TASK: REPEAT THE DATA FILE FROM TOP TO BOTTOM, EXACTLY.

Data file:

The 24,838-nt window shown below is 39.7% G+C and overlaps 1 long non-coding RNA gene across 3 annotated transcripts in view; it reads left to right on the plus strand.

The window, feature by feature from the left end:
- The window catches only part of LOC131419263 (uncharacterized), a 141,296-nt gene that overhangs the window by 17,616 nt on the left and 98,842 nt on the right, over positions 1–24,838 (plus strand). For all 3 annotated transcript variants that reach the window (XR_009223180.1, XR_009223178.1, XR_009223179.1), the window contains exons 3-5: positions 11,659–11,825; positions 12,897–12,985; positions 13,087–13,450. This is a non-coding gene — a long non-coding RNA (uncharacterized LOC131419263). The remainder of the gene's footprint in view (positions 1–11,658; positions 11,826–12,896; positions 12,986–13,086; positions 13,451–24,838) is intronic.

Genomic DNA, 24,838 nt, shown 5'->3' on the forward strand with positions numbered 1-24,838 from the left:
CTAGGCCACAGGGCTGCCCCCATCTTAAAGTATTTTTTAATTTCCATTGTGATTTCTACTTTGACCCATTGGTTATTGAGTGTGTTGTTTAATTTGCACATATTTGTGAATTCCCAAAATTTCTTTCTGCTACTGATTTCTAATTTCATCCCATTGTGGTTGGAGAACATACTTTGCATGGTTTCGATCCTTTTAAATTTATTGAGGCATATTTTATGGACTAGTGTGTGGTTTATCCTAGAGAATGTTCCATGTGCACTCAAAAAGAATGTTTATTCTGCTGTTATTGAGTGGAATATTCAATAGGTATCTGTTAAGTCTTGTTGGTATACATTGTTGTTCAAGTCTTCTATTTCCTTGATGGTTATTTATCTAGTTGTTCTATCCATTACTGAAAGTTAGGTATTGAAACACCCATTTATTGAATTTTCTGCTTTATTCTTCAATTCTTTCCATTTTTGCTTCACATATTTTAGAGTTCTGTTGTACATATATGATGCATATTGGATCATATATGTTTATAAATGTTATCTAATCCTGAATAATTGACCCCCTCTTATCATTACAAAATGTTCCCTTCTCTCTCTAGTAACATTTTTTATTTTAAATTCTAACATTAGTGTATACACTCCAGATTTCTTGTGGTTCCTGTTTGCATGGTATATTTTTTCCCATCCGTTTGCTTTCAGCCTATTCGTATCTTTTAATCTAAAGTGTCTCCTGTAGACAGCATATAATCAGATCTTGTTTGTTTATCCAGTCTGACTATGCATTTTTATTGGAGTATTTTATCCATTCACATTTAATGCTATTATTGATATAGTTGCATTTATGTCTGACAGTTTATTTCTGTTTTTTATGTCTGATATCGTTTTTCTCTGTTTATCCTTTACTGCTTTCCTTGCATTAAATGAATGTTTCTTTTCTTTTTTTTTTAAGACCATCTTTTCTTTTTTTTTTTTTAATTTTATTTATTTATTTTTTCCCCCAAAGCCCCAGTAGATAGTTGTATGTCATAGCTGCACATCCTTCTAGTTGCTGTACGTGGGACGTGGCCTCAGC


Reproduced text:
The 24,838-nt window shown below is 39.7% G+C and overlaps 1 long non-coding RNA gene across 3 annotated transcripts in view; it reads left to right on the plus strand.

The window, feature by feature from the left end:
- The window catches only part of LOC131419263 (uncharacterized), a 141,296-nt gene that overhangs the window by 17,616 nt on the left and 98,842 nt on the right, over positions 1–24,838 (plus strand). For all 3 annotated transcript variants that reach the window (XR_009223180.1, XR_009223178.1, XR_009223179.1), the window contains exons 3-5: positions 11,659–11,825; positions 12,897–12,985; positions 13,087–13,450. This is a non-coding gene — a long non-coding RNA (uncharacterized LOC131419263). The remainder of the gene's footprint in view (positions 1–11,658; positions 11,826–12,896; positions 12,986–13,086; positions 13,451–24,838) is intronic.

Genomic DNA, 24,838 nt, shown 5'->3' on the forward strand with positions numbered 1-24,838 from the left:
CTAGGCCACAGGGCTGCCCCCATCTTAAAGTATTTTTTAATTTCCATTGTGATTTCTACTTTGACCCATTGGTTATTGAGTGTGTTGTTTAATTTGCACATATTTGTGAATTCCCAAAATTTCTTTCTGCTACTGATTTCTAATTTCATCCCATTGTGGTTGGAGAACATACTTTGCATGGTTTCGATCCTTTTAAATTTATTGAGGCATATTTTATGGACTAGTGTGTGGTTTATCCTAGAGAATGTTCCATGTGCACTCAAAAAGAATGTTTATTCTGCTGTTATTGAGTGGAATATTCAATAGGTATCTGTTAAGTCTTGTTGGTATACATTGTTGTTCAAGTCTTCTATTTCCTTGATGGTTATTTATCTAGTTGTTCTATCCATTACTGAAAGTTAGGTATTGAAACACCCATTTATTGAATTTTCTGCTTTATTCTTCAATTCTTTCCATTTTTGCTTCACATATTTTAGAGTTCTGTTGTACATATATGATGCATATTGGATCATATATGTTTATAAATGTTATCTAATCCTGAATAATTGACCCCCTCTTATCATTACAAAATGTTCCCTTCTCTCTCTAGTAACATTTTTTATTTTAAATTCTAACATTAGTGTATACACTCCAGATTTCTTGTGGTTCCTGTTTGCATGGTATATTTTTTCCCATCCGTTTGCTTTCAGCCTATTCGTATCTTTTAATCTAAAGTGTCTCCTGTAGACAGCATATAATCAGATCTTGTTTGTTTATCCAGTCTGACTATGCATTTTTATTGGAGTATTTTATCCATTCACATTTAATGCTATTATTGATATAGTTGCATTTATGTCTGACAGTTTATTTCTGTTTTTTATGTCTGATATCGTTTTTCTCTGTTTATCCTTTACTGCTTTCCTTGCATTAAATGAATGTTTCTTTTCTTTTTTTTTTAAGACCATCTTTTCTTTTTTTTTTTTTAATTTTATTTATTTATTTTTTCCCCCAAAGCCCCAGTAGATAGTTGTATGTCATAGCTGCACATCCTTCTAGTTGCTGTACGTGGGACGTGGCCTCAGC